Seamless Stainless Steel Tube

Seamless Stainless Steel Tube

As a component of mechanical equipment seamless tube is stronger and therefore more resistant to pressure and tension than a tube with a welded seam that’s because seamless tube is made from a solid bar of stainless steel rather than from a strip that’s rolled and welded into a tube seamless stainless steel tube is used when reliability is critical for example in aerospace engines nuclear equipment and medical devices a manufacturer purchases stainless steel tubes in a range of lengths diameters and thicknesses the engineers select the right starting size for the specific tube the customer has ordered each one is checked with a tape measure and then a large micrometer to measure the outside diameter engineer switch to a smaller micrometer to.

Measure the wall thickness there then wait if the raw material meets all the specifications production can begin the team insert one end of each tube into this rotary sweater it shapes the end to a point to enable it to fit through a die with a smaller diameter operatives spread lubricant onto a steel bar insert it into the other end of the tube then insert the pointed end through a draw die this carriage then grabs the protruding point and draws the full length of the tube through the die and over the steel bar the die reduces the tube to a smaller outside diameter while the bar sets the desired inside diameter the tube walls thin out and the tube elongates in the process the next machine’s two rollers apply pressure to the outside of the tube as it passes this expands the tube slightly creating a slight gap between the tube walls and the bar inside this enables the next machine to extract the bar finally the point is cut off the end of the tube the team.

Placed several tubes at the time in a degreasing unit which uses a cleaning solution to remove all traces of lubricant the tubes picked up during the drug process operatives then transfer the tubes to drying tanks positioning them at a slight downward angle as air blows through the tubes for about half an hour all of the cleaning solution either drains or evaporates to further clean the inside of the tubes operatives insert a fat wad into each one then squirt in some cleaning solvent they blast in compressed air to force the wat down the tube as that what travels the length of the tube it wipes the inside wall with the cleaning solvent next operatives strap the tubes to a belt that takes them on a 30-minute trip through a furnace the temperature inside is more than 1,000 degrees.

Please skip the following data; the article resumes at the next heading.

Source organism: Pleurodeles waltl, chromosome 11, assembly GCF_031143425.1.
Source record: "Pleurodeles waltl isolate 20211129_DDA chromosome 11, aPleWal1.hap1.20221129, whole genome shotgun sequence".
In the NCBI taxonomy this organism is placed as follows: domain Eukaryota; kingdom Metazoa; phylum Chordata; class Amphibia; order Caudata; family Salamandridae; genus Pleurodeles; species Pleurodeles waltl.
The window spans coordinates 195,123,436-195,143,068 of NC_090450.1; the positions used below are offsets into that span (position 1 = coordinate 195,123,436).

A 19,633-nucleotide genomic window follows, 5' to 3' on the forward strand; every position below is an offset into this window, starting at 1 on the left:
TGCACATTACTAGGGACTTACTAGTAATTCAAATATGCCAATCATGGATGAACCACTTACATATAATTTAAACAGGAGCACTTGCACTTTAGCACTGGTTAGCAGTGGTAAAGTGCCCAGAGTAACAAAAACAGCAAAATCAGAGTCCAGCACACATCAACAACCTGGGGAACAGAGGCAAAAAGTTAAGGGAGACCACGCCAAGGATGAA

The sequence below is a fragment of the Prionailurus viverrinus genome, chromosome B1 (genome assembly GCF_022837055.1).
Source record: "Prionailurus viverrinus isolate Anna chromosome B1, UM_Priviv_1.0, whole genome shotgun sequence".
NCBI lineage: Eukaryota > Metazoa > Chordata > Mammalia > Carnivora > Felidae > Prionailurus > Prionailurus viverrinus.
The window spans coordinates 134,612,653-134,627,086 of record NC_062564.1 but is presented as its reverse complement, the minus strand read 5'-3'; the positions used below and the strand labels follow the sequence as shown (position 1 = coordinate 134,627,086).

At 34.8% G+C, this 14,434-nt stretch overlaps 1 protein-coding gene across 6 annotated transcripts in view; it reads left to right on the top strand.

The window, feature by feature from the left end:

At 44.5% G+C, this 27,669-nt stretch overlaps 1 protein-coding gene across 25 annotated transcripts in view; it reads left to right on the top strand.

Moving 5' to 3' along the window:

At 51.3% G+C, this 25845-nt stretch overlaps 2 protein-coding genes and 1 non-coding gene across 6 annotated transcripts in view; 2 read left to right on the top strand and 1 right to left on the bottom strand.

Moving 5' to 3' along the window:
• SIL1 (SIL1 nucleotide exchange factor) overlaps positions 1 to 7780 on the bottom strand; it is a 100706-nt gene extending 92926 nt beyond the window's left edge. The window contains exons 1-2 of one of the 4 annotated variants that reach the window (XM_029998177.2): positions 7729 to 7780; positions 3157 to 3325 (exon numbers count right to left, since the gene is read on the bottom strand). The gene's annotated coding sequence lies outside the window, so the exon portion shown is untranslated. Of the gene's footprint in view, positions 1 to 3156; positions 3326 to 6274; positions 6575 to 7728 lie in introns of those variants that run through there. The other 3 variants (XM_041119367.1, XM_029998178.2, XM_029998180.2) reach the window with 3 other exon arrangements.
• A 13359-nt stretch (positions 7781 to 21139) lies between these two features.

Celsius this intense heat softens the steel which is hardened as a result of having been pulled through the draw direly er this process is called annealing and it slightly warps the tubes so next they’re passed through a straightening machine then the entire cycle repeats until the tube is reduced to precisely the diameter and wall thickness the customer ordered the finished tube can be up to 40 times longer than its original starting length to ensure the structural integrity of each tube an electrical current is run around the circumference a break in the current indicates a defect which engineers then cut out with a saw before cutting the tube into the lengths the customer order the saw cuts leave burrs or rough edges so the cut ends are inserted into a deburring machine which.

Grinds the edges smooth the last step is to submerge the tubes in an acid solution to remove any iron particles picked up from the processing this prevents the tubes from rusting what they’re left with is a perfectly formed seamless tube ready to withstand the rigorous use that a normal seam tube would never be able to cope with and sadly it would seem it’s the end of the show.